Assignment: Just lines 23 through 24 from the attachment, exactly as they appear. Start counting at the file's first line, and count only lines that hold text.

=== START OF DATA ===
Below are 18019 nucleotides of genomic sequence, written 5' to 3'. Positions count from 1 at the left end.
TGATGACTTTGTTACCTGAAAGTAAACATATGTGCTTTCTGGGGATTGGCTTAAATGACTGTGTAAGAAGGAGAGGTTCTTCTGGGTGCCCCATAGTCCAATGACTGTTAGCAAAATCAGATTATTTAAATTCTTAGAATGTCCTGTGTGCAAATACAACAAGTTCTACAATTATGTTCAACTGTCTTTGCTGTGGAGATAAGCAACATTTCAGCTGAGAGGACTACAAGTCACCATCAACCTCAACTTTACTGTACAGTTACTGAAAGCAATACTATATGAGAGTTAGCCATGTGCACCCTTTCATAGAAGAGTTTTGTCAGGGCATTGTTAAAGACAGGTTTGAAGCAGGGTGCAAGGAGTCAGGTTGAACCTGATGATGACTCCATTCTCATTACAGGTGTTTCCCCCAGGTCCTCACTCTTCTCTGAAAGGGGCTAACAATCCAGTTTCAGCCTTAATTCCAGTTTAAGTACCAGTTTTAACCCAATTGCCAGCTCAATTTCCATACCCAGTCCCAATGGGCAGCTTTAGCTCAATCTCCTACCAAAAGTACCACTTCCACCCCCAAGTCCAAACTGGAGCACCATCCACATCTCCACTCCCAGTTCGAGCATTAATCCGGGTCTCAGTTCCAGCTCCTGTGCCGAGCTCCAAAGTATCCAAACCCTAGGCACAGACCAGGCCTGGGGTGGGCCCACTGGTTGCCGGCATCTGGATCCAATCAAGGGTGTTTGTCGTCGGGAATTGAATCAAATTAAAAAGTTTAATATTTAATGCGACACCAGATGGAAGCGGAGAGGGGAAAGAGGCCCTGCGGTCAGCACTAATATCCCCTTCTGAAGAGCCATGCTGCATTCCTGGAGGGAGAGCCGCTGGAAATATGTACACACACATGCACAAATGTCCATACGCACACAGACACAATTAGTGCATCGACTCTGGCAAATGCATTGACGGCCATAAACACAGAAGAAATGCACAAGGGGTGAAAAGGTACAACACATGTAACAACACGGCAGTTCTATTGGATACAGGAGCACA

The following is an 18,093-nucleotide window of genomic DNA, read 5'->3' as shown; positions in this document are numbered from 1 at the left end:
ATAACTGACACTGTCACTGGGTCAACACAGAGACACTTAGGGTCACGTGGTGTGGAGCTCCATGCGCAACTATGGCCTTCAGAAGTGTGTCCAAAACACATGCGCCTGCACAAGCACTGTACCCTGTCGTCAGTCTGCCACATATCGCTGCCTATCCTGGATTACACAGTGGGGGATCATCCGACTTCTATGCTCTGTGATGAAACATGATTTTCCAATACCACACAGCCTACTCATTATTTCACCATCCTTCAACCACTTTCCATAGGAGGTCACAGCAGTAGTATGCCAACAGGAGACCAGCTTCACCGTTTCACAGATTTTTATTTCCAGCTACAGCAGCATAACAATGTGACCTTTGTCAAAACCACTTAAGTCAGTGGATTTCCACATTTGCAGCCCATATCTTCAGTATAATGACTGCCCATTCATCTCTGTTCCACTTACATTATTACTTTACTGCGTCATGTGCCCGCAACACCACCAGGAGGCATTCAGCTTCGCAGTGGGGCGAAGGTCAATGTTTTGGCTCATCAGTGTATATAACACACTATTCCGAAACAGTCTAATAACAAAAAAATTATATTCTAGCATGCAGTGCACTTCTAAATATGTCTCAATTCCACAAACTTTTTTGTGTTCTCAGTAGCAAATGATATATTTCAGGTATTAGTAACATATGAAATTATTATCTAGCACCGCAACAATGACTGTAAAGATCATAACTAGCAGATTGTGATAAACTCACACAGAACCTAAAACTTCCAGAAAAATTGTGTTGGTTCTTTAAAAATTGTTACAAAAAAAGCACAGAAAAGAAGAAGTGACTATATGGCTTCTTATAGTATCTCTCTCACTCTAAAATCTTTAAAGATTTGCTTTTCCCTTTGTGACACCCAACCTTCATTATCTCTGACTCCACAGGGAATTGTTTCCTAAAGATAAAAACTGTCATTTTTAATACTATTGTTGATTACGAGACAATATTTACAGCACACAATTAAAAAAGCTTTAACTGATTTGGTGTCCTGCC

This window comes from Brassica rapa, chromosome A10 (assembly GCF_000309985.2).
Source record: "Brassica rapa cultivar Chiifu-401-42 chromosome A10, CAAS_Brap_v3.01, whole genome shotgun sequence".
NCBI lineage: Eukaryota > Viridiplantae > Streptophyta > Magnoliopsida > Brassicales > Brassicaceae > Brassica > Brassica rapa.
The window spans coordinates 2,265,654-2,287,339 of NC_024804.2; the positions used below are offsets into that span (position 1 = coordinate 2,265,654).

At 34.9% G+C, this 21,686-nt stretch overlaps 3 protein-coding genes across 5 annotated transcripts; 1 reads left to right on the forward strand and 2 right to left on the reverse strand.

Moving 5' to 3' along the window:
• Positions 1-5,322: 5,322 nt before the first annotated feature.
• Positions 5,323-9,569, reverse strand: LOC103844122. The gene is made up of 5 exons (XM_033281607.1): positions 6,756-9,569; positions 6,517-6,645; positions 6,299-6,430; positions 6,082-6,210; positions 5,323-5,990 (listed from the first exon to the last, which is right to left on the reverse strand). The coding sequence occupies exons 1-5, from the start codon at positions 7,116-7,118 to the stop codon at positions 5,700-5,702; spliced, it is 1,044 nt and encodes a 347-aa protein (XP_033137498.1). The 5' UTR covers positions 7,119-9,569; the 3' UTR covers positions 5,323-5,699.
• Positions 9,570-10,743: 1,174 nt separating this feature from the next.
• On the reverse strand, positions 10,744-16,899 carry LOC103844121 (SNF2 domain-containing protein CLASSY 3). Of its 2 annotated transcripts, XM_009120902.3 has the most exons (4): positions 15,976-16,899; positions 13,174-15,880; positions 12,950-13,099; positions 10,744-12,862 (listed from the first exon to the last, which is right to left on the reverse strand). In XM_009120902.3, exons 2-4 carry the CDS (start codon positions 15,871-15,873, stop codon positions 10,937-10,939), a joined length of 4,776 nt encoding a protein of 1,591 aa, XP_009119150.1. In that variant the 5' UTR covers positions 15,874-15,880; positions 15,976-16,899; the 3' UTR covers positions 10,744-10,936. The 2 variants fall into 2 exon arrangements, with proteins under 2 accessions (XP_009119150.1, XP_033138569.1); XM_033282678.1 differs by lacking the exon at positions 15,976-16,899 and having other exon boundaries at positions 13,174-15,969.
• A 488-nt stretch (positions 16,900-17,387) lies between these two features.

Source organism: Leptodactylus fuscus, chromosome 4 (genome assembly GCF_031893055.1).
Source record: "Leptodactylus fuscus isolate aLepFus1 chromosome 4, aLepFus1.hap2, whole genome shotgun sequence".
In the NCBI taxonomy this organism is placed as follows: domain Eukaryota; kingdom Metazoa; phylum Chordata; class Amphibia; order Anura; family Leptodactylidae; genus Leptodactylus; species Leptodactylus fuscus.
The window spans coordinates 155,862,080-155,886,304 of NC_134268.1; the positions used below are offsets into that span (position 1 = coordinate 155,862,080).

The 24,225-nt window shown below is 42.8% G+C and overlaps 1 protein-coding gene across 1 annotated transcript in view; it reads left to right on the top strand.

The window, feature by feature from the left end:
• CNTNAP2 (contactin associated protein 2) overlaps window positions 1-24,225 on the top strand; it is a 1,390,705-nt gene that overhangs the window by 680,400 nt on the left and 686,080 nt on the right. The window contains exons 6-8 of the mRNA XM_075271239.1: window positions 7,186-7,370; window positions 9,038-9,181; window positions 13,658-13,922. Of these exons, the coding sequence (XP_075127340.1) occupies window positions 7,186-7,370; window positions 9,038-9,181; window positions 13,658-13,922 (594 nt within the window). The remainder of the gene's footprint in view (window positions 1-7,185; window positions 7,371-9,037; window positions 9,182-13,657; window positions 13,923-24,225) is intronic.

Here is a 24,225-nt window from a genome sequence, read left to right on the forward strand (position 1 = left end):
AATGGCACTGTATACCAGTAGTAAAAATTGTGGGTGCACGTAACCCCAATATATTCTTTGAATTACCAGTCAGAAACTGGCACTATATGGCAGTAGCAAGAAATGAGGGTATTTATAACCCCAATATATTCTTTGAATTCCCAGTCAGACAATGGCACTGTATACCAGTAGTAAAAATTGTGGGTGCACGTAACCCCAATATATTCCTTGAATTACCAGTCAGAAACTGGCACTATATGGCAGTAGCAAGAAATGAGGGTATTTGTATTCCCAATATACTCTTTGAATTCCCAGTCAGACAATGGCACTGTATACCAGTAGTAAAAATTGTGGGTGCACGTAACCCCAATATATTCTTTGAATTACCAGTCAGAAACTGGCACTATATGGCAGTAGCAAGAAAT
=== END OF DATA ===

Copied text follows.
Here is a 24,225-nt window from a genome sequence, read left to right on the forward strand (position 1 = left end):
AATGGCACTGTATACCAGTAGTAAAAATTGTGGGTGCACGTAACCCCAATATATTCTTTGAATTACCAGTCAGAAACTGGCACTATATGGCAGTAGCAAGAAATGAGGGTATTTATAACCCCAATATATTCTTTGAATTCCCAGTCAGACAATGGCACTGTATACCAGTAGTAAAAATTGTGGGTGCACGTAACCCCAATATATTCCTTGAATTACCAGTCAGAAACTGGCACTATATGGCAGTAGCAAGAAATGAGGGTATTTGTATTCCCAATATACTCTTTGAATTCCCAGTCAGACAATGGCACTGTATACCAGTAGTAAAAATTGTGGGTGCACGTAACCCCAATATATTCTTTGAATTACCAGTCAGAAACTGGCACTATATGGCAGTAGCAAGAAAT